That evening, when bedtime came, Charlotte and Tina went upstairs together; but Delia lingered in the drawing-room, on the pretext of having letters to write. In truth, she dreaded to pass the threshold where, evening after evening, the fresh laughter of the two girls used to waylay her while Charlotte Lovell already slept her old-maid sleep on the floor above. A pang went through Delia at the thought that henceforth she would be cut off from this means of keeping her hold on Tina.

An hour later, when she mounted the stairs in her turn, she was guiltily conscious of moving as noiselessly as she could along the heavy carpet of the corridor, and of pausing longer than was necessary over the putting out of the gas-jet on the landing. As she lingered she strained her ears for the sound of voices from the adjoining doors behind which Charlotte and Tina slept; she would have been secretly hurt at hearing talk and laughter from within. But none came, nor was there any light beneath the doors. Evidently Charlotte, in her hard methodical way, had said goodnight to her daughter, and gone straight to bed as usual. Perhaps she had never approved of Tina’s vigils, of the long undressing punctuated with mirth and confidences; she might have asked for the room next to her daughter’s simply because she did not want the girl to miss her “beauty sleep.”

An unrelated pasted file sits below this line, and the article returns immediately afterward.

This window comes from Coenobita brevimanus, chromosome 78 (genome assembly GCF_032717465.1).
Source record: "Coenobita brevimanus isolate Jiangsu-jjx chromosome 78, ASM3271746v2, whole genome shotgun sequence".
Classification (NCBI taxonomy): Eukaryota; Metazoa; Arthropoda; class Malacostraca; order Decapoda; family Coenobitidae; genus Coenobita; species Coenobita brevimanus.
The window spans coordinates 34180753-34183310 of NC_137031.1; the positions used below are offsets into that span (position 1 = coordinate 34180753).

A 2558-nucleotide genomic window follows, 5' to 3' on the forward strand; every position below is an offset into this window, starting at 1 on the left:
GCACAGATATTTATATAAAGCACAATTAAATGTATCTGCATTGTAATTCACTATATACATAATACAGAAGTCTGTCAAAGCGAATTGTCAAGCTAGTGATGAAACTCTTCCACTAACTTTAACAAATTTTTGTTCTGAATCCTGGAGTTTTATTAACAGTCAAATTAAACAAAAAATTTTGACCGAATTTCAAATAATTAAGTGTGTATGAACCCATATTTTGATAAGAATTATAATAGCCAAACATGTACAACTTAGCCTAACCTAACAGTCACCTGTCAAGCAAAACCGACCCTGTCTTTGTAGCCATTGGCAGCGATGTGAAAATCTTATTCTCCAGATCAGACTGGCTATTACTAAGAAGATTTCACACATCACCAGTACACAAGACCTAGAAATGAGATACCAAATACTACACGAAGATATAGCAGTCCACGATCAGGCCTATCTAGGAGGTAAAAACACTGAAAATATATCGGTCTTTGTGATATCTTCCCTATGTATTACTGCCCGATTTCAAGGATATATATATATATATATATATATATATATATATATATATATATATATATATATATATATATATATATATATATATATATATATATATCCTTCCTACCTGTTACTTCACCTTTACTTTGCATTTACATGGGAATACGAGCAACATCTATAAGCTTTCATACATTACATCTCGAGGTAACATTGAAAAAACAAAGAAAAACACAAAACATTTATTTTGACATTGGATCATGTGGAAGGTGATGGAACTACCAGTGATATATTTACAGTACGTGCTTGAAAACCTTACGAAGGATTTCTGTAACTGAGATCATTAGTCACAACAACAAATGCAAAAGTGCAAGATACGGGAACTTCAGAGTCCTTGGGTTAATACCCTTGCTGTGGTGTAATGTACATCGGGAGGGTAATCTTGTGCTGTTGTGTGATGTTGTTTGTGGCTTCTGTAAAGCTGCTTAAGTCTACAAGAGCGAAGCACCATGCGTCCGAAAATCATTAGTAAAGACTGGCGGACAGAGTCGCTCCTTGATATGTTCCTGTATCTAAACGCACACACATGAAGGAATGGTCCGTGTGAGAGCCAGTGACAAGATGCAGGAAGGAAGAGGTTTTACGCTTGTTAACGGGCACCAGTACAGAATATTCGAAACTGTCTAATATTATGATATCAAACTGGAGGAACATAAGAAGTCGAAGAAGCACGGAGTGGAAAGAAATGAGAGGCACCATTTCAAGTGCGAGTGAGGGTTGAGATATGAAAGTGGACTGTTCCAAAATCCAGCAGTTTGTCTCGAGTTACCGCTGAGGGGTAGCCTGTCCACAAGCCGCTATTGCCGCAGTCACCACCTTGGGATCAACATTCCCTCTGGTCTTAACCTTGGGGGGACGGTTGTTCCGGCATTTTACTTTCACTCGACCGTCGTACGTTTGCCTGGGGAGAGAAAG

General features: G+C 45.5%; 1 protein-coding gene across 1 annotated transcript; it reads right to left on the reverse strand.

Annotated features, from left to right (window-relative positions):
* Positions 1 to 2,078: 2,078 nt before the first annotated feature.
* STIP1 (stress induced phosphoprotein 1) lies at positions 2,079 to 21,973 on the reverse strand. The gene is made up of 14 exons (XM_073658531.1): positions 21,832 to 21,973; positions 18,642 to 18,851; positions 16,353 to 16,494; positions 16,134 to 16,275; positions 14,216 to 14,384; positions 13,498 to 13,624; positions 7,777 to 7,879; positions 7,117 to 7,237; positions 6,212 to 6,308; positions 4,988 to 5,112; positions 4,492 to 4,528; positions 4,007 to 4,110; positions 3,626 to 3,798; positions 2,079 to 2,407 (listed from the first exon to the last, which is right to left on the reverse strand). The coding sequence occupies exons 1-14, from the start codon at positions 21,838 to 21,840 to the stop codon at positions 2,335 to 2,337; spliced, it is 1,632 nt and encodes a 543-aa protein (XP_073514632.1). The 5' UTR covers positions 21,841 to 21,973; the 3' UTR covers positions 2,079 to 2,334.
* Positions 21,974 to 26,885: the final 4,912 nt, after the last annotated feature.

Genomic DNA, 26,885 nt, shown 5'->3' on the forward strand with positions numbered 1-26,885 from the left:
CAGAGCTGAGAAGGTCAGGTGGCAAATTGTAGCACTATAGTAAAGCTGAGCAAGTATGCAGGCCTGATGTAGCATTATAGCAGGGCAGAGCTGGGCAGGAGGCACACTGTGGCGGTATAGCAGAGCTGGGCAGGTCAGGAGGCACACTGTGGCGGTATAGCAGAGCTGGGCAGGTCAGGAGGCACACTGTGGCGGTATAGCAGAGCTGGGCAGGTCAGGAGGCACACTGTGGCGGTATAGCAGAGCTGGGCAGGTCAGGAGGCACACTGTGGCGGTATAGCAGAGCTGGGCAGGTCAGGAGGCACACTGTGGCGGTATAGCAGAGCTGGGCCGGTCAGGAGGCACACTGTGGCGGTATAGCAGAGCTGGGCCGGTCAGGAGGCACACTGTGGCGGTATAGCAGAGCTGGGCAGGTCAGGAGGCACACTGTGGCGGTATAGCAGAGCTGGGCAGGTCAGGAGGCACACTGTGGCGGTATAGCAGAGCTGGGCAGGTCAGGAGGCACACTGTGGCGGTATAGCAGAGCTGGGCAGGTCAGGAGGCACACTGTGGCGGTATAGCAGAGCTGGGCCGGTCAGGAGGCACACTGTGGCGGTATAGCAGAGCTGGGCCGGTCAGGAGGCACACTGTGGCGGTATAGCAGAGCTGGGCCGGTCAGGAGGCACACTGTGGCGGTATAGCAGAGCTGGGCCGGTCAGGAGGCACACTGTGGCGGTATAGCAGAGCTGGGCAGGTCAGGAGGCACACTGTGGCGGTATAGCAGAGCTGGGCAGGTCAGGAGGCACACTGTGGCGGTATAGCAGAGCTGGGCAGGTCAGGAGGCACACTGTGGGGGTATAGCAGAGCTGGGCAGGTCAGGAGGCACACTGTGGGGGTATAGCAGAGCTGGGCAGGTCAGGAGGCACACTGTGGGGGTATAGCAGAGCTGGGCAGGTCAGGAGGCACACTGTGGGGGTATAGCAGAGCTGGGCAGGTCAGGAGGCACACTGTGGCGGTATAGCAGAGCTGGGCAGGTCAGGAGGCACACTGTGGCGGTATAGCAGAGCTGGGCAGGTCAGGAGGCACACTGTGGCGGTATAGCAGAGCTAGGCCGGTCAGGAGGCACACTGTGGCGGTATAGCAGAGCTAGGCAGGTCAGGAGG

Whenever Delia tried to explore the secret of her cousin’s actions she returned from the adventure humiliated and abashed by the base motives she found herself attributing to Charlotte. How was it that she, Delia Ralston, whose happiness had been open and avowed to the world, so often found herself envying poor Charlotte the secret of her scanted motherhood? She hated herself for this movement of envy whenever she detected it, and tried to atone for it by a softened manner and a more anxious regard for Charlotte’s feelings; but the attempt was not always successful, and Delia sometimes wondered if Charlotte did not resent any show of sympathy as an indirect glance at her misfortune. The worst of suffering such as hers was that it left one sore to the gentlest touch . . .

Delia, slowly undressing before the same lace-draped toilet-glass which had reflected her bridal image, was turning over these thoughts when she heard a light knock. She opened the door, and there stood Tina, in a dressing-gown, her dark curls falling over her shoulders.

With a happy heart-beat Delia held out her arms.

“I had to say goodnight, Mamma,” the girl whispered.

“Of course, dear.” Delia pressed a long kiss on her lifted forehead. “Run off now, or you might disturb your aunt. You know she sleeps badly, and you must be as quiet as a mouse now she’s next to you.”

“Yes, I know,” Tina acquiesced, with a grave glance that was almost of complicity.

She asked no further question, she did not linger: lifting Delia’s hand she held it a moment against her cheek, and then stole out as noiselessly as she had come.

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Last updated Tuesday, March 4, 2014 at 12:30